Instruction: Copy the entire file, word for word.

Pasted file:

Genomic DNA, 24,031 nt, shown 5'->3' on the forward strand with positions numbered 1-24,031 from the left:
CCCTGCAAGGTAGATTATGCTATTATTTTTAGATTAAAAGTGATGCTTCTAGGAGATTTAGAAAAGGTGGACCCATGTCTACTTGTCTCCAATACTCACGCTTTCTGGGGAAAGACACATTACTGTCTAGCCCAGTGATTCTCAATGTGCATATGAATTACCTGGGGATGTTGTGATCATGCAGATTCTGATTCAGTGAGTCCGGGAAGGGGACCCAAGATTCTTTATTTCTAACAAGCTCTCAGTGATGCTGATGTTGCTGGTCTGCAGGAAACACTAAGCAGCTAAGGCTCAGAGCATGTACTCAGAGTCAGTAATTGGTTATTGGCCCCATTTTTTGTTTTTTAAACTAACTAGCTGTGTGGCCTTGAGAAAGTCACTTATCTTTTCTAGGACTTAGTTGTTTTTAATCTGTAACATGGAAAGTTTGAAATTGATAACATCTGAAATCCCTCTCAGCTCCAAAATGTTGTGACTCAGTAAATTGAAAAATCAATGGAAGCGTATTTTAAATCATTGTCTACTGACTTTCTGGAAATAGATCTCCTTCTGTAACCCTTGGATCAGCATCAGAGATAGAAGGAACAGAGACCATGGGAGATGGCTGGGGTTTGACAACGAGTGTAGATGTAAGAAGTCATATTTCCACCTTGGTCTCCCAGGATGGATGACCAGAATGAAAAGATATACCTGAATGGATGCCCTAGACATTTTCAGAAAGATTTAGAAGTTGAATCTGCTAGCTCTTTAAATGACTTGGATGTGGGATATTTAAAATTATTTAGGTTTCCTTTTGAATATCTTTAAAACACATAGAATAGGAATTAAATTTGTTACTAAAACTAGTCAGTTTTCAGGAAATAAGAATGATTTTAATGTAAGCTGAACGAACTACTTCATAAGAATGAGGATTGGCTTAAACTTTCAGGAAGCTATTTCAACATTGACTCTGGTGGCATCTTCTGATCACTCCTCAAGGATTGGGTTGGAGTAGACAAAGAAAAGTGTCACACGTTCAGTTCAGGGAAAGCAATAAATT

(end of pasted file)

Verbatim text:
Genomic DNA, 24,031 nt, shown 5'->3' on the forward strand with positions numbered 1-24,031 from the left:
CCCTGCAAGGTAGATTATGCTATTATTTTTAGATTAAAAGTGATGCTTCTAGGAGATTTAGAAAAGGTGGACCCATGTCTACTTGTCTCCAATACTCACGCTTTCTGGGGAAAGACACATTACTGTCTAGCCCAGTGATTCTCAATGTGCATATGAATTACCTGGGGATGTTGTGATCATGCAGATTCTGATTCAGTGAGTCCGGGAAGGGGACCCAAGATTCTTTATTTCTAACAAGCTCTCAGTGATGCTGATGTTGCTGGTCTGCAGGAAACACTAAGCAGCTAAGGCTCAGAGCATGTACTCAGAGTCAGTAATTGGTTATTGGCCCCATTTTTTGTTTTTTAAACTAACTAGCTGTGTGGCCTTGAGAAAGTCACTTATCTTTTCTAGGACTTAGTTGTTTTTAATCTGTAACATGGAAAGTTTGAAATTGATAACATCTGAAATCCCTCTCAGCTCCAAAATGTTGTGACTCAGTAAATTGAAAAATCAATGGAAGCGTATTTTAAATCATTGTCTACTGACTTTCTGGAAATAGATCTCCTTCTGTAACCCTTGGATCAGCATCAGAGATAGAAGGAACAGAGACCATGGGAGATGGCTGGGGTTTGACAACGAGTGTAGATGTAAGAAGTCATATTTCCACCTTGGTCTCCCAGGATGGATGACCAGAATGAAAAGATATACCTGAATGGATGCCCTAGACATTTTCAGAAAGATTTAGAAGTTGAATCTGCTAGCTCTTTAAATGACTTGGATGTGGGATATTTAAAATTATTTAGGTTTCCTTTTGAATATCTTTAAAACACATAGAATAGGAATTAAATTTGTTACTAAAACTAGTCAGTTTTCAGGAAATAAGAATGATTTTAATGTAAGCTGAACGAACTACTTCATAAGAATGAGGATTGGCTTAAACTTTCAGGAAGCTATTTCAACATTGACTCTGGTGGCATCTTCTGATCACTCCTCAAGGATTGGGTTGGAGTAGACAAAGAAAAGTGTCACACGTTCAGTTCAGGGAAAGCAATAAATT